The life and work of Montrose artist and potter, Syd Walker, who died last year, is celebrated in the latest exhibition at Montrose Museum.
Retrospective provides a unique opportunity to view paintings and pottery spanning almost 60 years and also gives insight into Syd’s wartime roles as ARP officer and Bevin Boy.
Born in Birmingham, Syd taught art in various schools and colleges in England and Scotland before setting up his own business in Montrose – his wife, Elizabeth’s hometown – in 1957.
His first shop was in Bridge Street, with a gallery and pottery nearby where he produced a distinctive range of studio pottery, often using local natural materials to create his own glazes.
Examples of pots and ceramic jewellery from these early years will be on display, along with butter dishes which formed part of Syd’s biggest order for the Co-op – 12,500 identical dishes to commemorate the 100th anniversary of the SCWS.
Graeme Cruickshank, of Scottish Pottery Studies, said: “Syd Walker was not a potter who can be readily slotted into any pre-formed niche.
“At a time when the once-great Scottish pottery industry was in its twilight years, he worked hard to create a range of small goods which were at the same time both functional and attractive, and often decorated by the skilled brushwork of an artist of true merit.”
Using photographs and newspaper cuttings, the exhibition documents how in 1968 an articulated lorry jack-knifed into the shop, completely destroying it.
In the search for new premises, Syd and Elizabeth bought a newsagent’s shop at the Ballhouse which they turned into a shop and Coffee House in 1969.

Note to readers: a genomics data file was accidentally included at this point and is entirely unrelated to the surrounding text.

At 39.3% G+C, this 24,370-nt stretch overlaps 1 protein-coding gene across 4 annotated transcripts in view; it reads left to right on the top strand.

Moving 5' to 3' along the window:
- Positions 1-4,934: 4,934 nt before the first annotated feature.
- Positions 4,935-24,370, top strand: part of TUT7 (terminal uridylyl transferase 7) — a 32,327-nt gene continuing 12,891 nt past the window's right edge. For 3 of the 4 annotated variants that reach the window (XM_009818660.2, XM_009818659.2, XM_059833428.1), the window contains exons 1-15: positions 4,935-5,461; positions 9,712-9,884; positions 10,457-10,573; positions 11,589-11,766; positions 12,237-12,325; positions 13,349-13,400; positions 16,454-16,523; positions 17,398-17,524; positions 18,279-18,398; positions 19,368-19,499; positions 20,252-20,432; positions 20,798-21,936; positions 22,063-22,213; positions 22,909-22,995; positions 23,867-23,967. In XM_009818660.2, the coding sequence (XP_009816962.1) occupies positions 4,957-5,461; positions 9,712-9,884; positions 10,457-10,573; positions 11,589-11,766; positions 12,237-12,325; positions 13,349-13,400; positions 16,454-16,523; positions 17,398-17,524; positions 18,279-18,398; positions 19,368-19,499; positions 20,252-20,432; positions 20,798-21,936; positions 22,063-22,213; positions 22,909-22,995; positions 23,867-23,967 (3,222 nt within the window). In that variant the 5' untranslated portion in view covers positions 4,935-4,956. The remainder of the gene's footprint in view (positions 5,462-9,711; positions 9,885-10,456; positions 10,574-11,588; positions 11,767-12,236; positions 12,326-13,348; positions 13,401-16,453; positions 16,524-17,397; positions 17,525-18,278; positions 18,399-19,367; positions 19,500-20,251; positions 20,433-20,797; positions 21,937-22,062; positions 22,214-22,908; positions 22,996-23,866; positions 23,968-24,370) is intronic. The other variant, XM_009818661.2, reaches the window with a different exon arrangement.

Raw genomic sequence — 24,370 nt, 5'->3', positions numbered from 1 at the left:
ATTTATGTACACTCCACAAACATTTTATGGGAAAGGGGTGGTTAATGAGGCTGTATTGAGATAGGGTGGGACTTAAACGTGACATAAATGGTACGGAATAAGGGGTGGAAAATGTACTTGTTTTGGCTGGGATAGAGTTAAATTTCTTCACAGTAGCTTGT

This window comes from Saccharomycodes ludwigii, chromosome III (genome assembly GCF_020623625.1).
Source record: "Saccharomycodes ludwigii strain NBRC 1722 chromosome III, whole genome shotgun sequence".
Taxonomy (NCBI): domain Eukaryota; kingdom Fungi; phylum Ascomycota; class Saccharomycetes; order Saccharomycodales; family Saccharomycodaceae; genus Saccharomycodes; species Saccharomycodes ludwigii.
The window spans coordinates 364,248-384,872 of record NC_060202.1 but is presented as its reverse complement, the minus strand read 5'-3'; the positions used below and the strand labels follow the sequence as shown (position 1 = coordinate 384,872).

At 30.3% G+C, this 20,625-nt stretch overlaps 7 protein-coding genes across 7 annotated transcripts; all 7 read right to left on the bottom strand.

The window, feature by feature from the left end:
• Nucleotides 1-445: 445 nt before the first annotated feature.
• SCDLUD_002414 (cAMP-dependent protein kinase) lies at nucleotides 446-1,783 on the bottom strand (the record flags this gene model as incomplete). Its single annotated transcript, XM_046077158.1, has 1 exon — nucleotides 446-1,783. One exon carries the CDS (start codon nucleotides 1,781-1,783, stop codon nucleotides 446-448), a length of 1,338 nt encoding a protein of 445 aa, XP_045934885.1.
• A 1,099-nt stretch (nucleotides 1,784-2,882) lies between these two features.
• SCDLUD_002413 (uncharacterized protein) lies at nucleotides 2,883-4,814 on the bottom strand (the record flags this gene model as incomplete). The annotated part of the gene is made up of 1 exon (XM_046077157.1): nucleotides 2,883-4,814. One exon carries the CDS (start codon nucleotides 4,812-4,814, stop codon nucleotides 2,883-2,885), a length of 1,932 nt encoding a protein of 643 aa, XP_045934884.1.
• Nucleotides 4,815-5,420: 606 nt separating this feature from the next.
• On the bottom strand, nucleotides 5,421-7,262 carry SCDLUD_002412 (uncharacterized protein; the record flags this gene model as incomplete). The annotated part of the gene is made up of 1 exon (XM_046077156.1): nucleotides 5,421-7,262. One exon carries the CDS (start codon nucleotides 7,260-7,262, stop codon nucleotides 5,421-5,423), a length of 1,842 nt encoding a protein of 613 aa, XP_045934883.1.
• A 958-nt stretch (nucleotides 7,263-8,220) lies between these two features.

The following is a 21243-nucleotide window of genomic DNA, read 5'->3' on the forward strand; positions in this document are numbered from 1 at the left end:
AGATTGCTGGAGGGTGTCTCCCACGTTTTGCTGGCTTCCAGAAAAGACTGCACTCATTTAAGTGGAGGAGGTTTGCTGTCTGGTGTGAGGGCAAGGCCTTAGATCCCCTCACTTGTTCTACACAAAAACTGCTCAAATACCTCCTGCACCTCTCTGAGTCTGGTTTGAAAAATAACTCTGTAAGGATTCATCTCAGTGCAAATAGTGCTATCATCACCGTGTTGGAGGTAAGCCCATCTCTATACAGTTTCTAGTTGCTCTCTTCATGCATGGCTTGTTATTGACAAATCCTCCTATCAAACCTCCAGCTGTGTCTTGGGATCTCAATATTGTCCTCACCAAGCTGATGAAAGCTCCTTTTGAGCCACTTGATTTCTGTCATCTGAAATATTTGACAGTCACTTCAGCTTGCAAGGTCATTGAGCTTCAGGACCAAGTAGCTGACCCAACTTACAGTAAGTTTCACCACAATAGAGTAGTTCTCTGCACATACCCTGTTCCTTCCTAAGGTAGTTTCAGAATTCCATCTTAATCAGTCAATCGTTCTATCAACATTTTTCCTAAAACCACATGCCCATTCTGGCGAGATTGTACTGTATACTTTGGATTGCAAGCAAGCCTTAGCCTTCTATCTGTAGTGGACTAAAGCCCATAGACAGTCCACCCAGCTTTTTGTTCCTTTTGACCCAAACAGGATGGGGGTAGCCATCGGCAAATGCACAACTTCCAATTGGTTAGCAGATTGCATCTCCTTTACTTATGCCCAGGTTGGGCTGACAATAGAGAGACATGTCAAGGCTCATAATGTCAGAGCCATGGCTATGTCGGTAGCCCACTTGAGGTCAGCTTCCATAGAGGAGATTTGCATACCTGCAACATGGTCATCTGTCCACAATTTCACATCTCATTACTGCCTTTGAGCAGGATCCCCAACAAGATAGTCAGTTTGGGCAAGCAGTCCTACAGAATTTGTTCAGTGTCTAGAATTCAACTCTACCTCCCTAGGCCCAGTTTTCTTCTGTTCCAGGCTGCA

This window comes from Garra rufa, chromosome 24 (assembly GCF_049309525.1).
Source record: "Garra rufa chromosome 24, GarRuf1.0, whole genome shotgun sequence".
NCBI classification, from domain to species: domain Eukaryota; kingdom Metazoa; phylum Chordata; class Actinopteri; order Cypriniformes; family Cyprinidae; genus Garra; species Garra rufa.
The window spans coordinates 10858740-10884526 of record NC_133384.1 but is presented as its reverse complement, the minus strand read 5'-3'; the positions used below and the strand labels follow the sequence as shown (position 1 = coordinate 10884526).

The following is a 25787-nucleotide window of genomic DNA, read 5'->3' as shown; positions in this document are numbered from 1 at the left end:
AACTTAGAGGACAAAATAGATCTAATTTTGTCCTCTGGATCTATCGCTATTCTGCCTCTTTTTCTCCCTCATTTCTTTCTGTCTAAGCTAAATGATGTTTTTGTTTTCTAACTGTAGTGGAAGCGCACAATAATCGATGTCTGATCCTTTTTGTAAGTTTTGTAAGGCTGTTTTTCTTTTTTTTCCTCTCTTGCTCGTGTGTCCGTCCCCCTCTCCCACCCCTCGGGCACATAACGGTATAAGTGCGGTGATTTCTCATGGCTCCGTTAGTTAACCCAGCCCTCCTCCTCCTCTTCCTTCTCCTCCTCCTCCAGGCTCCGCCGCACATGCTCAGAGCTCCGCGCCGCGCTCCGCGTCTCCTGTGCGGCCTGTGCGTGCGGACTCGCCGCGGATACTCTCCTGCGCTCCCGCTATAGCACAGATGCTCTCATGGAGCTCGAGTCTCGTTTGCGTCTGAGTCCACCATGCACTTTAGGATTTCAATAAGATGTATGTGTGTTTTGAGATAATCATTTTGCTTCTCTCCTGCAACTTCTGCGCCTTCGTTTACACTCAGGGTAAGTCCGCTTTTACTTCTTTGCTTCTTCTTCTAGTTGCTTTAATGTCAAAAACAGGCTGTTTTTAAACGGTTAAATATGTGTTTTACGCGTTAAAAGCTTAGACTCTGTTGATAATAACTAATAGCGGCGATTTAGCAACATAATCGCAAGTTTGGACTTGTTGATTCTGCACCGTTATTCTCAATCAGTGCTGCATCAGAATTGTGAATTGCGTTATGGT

Three years later, they converted an old coach house in the Queen’s Close into The Stables Art Centre, which ran successfully for more than 30 years, providing a showcase for Syd’s pottery and paintings.
The wide range of paintings and drawings on display include Syd’s ‘trademark’ images of Montrose scenes, such as the Steeple and Kirk Steps, as well as Angus landscapes and paintings from his many paintings trips in Europe.
Although there is not enough space to display Syd’s panoramic panting of Montrose Basin – which broke all visitor records when shown at Montrose Museum in 1996 – images of him working on it will form part of a film being shown at the exhibition.
Syd’s great passions included making art accessible to everyone – he was awarded an MBE for his services to art in the community – and gaining recognition for the Bevin Boys, who helped to keep Britain supplied with coal during World War Two.
The helmet and lamp he used while working down the mines will be on display, along with his ARP uniform.
The exhibition opens on Saturday (November 19) and runs until January 14 at Montrose Museum.
The museum is open Tuesday to Saturday 10am and 5pm. It is closed on Mondays.